Thomas Scott, 1747–1821, English clergyman and biblical scholar. Ordained a priest in 1773, he served in several curacies. In Olney he succeeded (1781) John Newton, through whose influence his views had been changed from Unitarianism to Calvinism. That experience Scott recorded in The Force of Truth (1779), which was revised by William Cowper and passed through a number of editions. In 1801 he became vicar of Aston Sandford, Buckinghamshire. His most notable work is a commentary on the Bible (4 vol., 1788–92), many times reissued. His works (10 vol., 1823–25) and his letters and papers (1824) were edited by his son.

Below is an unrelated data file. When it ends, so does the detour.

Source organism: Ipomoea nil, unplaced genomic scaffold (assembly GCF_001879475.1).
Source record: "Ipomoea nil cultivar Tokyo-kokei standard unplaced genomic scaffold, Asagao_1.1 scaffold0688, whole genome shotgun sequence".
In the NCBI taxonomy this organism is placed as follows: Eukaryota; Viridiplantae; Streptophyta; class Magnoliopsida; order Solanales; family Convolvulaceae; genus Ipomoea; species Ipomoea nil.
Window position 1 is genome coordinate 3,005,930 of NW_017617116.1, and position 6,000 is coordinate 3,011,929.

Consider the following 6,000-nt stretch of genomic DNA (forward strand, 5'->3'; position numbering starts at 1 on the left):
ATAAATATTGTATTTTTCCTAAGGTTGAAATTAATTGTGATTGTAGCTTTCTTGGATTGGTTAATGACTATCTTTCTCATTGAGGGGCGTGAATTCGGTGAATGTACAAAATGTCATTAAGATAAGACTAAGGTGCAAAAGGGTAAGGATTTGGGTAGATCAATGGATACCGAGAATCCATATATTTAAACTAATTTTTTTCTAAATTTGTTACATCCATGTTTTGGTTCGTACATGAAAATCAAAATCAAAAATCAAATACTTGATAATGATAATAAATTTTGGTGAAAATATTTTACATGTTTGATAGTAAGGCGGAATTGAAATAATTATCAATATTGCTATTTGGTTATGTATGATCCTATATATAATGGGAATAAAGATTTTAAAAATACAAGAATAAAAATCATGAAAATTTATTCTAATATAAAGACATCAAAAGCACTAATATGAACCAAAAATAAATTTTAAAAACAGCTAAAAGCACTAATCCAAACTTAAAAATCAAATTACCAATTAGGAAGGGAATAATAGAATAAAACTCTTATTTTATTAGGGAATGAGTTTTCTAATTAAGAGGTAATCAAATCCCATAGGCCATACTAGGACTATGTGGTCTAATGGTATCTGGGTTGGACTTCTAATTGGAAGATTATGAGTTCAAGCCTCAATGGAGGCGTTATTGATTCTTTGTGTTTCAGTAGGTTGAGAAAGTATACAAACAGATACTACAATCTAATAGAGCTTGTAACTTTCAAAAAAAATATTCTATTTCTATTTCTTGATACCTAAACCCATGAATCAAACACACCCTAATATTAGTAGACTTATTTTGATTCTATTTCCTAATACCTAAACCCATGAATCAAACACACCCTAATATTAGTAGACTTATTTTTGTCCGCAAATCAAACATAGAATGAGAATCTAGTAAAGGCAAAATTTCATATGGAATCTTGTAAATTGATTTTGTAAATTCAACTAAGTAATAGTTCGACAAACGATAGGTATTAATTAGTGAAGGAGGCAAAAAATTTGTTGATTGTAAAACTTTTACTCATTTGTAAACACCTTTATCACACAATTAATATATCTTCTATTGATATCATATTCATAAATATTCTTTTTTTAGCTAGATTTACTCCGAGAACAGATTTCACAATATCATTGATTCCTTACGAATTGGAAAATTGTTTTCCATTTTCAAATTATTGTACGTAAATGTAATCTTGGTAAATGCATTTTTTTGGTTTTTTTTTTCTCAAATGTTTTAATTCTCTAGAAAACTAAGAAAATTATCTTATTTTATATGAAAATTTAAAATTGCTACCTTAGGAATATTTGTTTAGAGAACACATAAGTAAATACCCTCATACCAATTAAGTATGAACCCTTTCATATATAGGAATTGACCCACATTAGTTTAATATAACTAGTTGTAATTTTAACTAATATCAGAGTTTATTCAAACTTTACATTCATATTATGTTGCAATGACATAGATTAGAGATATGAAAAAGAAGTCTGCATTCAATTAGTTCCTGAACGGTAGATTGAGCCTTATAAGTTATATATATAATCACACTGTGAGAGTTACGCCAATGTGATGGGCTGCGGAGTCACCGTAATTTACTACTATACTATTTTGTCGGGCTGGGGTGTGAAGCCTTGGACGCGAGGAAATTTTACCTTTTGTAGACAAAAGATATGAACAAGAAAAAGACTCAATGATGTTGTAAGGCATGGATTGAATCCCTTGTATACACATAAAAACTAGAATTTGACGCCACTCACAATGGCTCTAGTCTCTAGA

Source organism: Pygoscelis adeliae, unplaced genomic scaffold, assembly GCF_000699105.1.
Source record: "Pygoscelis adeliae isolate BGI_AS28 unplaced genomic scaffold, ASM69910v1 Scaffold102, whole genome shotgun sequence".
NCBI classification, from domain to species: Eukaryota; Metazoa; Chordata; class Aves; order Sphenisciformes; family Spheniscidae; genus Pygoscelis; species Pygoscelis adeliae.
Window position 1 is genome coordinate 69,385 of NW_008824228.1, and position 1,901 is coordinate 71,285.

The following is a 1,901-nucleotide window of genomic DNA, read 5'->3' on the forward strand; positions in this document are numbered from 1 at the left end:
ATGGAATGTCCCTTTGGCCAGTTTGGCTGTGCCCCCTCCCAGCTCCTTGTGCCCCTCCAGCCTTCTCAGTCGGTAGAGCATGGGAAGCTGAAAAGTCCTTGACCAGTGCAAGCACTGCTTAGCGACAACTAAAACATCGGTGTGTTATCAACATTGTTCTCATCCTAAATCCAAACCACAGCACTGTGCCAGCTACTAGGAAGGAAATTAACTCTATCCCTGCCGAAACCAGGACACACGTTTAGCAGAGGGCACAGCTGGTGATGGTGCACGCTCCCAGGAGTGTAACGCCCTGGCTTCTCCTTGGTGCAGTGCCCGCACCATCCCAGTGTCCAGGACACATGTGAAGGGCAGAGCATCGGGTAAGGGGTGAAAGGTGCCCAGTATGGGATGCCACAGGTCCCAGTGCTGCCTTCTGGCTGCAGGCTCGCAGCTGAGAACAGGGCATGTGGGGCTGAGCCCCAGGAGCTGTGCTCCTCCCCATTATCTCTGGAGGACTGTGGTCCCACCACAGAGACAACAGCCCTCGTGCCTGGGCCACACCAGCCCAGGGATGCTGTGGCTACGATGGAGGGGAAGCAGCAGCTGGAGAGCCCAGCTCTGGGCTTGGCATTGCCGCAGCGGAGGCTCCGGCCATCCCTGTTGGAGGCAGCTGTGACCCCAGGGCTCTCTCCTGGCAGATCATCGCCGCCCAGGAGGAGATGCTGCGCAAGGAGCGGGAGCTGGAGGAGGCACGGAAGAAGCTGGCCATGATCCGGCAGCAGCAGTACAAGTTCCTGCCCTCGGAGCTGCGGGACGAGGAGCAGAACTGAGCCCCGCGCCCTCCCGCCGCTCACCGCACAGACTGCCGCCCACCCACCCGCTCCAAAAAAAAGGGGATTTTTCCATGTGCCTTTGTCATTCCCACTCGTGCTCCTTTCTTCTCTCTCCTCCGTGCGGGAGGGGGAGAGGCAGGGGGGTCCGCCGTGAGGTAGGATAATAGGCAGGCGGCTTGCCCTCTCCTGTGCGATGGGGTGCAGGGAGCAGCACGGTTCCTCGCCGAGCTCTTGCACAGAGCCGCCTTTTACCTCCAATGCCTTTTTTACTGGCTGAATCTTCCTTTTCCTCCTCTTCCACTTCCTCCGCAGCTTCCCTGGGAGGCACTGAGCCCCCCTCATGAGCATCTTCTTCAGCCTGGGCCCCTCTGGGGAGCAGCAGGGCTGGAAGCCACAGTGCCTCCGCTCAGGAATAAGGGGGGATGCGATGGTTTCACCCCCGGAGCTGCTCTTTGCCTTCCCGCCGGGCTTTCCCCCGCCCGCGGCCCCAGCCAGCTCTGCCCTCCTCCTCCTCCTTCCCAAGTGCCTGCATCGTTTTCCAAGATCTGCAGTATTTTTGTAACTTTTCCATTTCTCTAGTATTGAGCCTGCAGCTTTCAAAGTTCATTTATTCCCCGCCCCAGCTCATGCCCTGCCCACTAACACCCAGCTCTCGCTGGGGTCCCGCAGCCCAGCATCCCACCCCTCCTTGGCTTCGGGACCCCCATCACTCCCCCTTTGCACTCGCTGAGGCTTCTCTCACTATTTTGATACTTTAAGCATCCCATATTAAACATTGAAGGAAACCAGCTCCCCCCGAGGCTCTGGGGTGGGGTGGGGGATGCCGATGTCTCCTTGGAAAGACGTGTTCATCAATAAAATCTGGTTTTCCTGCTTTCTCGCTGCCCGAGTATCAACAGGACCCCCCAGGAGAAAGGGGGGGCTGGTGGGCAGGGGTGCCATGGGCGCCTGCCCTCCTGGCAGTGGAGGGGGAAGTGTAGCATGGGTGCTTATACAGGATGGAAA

See biography by A. C. Downer (1909).
"Scott, Thomas." The Columbia Encyclopedia, 6th ed.. . Encyclopedia.com. (March 22, 2018). http://www.encyclopedia.com/reference/encyclopedias-almanacs-transcripts-and-maps/scott-thomas
"Scott, Thomas." The Columbia Encyclopedia, 6th ed.. . Retrieved March 22, 2018 from Encyclopedia.com: http://www.encyclopedia.com/reference/encyclopedias-almanacs-transcripts-and-maps/scott-thomas